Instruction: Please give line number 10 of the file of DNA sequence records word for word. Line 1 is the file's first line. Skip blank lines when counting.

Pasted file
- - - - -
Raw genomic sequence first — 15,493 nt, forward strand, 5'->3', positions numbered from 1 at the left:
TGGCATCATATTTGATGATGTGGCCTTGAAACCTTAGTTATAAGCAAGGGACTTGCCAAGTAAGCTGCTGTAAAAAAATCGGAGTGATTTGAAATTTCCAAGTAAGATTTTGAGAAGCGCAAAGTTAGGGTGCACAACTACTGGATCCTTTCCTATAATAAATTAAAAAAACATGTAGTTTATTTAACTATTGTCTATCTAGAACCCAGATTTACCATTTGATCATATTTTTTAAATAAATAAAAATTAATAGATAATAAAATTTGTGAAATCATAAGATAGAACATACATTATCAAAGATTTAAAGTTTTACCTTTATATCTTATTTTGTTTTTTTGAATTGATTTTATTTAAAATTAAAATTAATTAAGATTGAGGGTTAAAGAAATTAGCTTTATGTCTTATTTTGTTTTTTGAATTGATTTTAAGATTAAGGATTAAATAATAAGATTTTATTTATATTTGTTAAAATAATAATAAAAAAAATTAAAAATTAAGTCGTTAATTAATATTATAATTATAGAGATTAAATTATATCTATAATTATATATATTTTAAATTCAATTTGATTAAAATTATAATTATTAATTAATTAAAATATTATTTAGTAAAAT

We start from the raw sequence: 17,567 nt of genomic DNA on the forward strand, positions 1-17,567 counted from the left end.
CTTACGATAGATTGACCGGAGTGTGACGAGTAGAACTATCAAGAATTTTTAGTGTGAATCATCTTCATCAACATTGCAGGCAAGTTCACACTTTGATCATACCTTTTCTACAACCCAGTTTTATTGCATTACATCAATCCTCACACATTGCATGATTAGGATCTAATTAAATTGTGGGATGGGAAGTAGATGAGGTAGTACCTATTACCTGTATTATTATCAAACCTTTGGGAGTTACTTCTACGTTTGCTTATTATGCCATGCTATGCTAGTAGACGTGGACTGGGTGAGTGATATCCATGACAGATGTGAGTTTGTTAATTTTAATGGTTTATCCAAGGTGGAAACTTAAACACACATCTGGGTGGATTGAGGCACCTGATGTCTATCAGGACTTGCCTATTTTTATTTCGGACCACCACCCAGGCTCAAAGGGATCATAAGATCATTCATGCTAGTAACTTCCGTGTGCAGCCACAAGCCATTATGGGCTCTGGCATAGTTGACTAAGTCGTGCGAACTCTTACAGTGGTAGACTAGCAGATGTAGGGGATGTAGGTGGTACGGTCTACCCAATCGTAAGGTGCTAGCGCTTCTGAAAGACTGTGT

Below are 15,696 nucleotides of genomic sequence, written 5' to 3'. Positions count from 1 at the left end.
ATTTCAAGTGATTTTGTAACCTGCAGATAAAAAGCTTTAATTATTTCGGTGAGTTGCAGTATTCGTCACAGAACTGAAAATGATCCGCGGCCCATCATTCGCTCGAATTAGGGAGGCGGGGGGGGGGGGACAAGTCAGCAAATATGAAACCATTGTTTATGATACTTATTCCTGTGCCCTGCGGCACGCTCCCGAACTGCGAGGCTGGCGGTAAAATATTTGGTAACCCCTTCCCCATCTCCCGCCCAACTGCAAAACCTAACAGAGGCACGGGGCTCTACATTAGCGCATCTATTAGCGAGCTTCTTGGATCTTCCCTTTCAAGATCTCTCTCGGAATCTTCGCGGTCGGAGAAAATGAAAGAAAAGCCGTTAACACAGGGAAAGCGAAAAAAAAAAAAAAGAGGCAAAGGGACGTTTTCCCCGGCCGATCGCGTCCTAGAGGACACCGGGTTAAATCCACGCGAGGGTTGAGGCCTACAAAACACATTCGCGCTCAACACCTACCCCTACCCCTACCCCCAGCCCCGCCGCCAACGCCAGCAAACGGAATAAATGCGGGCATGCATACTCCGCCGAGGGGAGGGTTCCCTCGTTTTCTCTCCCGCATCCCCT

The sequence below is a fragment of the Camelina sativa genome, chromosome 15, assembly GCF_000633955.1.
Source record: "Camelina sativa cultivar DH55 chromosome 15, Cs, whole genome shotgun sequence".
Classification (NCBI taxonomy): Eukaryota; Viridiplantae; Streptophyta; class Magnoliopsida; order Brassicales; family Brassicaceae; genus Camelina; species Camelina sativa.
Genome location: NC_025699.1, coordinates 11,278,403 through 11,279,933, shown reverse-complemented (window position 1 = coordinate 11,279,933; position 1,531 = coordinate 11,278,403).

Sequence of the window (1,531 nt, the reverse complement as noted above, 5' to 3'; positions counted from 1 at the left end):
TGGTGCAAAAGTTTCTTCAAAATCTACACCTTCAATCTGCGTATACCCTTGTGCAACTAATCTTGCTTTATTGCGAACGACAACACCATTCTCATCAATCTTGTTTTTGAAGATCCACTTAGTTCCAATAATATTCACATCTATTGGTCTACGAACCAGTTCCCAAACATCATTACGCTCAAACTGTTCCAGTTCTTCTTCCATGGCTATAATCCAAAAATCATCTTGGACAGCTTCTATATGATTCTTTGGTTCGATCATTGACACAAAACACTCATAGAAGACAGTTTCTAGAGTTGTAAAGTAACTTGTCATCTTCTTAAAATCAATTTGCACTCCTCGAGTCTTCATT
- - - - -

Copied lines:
Genome location: NC_025699.1, coordinates 11,278,403 through 11,279,933, shown reverse-complemented (window position 1 = coordinate 11,279,933; position 1,531 = coordinate 11,278,403).